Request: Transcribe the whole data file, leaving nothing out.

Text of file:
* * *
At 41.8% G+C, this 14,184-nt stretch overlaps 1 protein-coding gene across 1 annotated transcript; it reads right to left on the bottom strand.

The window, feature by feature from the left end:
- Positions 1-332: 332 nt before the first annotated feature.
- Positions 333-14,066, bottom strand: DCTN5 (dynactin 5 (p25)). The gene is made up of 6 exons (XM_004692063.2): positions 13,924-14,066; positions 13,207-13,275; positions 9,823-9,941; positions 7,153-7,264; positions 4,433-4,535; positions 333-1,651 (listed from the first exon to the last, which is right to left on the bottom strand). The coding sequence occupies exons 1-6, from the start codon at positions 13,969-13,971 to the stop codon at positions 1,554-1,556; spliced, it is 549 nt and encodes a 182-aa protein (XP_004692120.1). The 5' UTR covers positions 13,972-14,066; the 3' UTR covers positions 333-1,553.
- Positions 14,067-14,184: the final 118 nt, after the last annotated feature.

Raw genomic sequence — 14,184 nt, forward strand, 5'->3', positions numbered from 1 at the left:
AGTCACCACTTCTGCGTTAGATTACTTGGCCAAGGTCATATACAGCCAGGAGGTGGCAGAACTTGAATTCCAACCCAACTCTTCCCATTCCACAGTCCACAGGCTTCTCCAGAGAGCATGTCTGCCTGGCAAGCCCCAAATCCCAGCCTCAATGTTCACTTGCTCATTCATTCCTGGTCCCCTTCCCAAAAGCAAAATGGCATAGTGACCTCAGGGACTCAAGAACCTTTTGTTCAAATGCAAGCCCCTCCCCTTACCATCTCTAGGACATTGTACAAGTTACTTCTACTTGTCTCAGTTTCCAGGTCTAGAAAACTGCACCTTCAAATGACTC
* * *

At 41.8% G+C, this 14,184-nt stretch overlaps 1 protein-coding gene across 1 annotated transcript; it reads right to left on the bottom strand.

The window, feature by feature from the left end:
- Positions 1-332: 332 nt before the first annotated feature.
- Positions 333-14,066, bottom strand: DCTN5 (dynactin 5 (p25)). The gene is made up of 6 exons (XM_004692063.2): positions 13,924-14,066; positions 13,207-13,275; positions 9,823-9,941; positions 7,153-7,264; positions 4,433-4,535; positions 333-1,651 (listed from the first exon to the last, which is right to left on the bottom strand). The coding sequence occupies exons 1-6, from the start codon at positions 13,969-13,971 to the stop codon at positions 1,554-1,556; spliced, it is 549 nt and encodes a 182-aa protein (XP_004692120.1). The 5' UTR covers positions 13,972-14,066; the 3' UTR covers positions 333-1,553.
- Positions 14,067-14,184: the final 118 nt, after the last annotated feature.

Raw genomic sequence — 14,184 nt, forward strand, 5'->3', positions numbered from 1 at the left:
AGTCACCACTTCTGCGTTAGATTACTTGGCCAAGGTCATATACAGCCAGGAGGTGGCAGAACTTGAATTCCAACCCAACTCTTCCCATTCCACAGTCCACAGGCTTCTCCAGAGAGCATGTCTGCCTGGCAAGCCCCAAATCCCAGCCTCAATGTTCACTTGCTCATTCATTCCTGGTCCCCTTCCCAAAAGCAAAATGGCATAGTGACCTCAGGGACTCAAGAACCTTTTGTTCAAATGCAAGCCCCTCCCCTTACCATCTCTAGGACATTGTACAAGTTACTTCTACTTGTCTCAGTTTCCAGGTCTAGAAAACTGCACCTTCAAATGACTC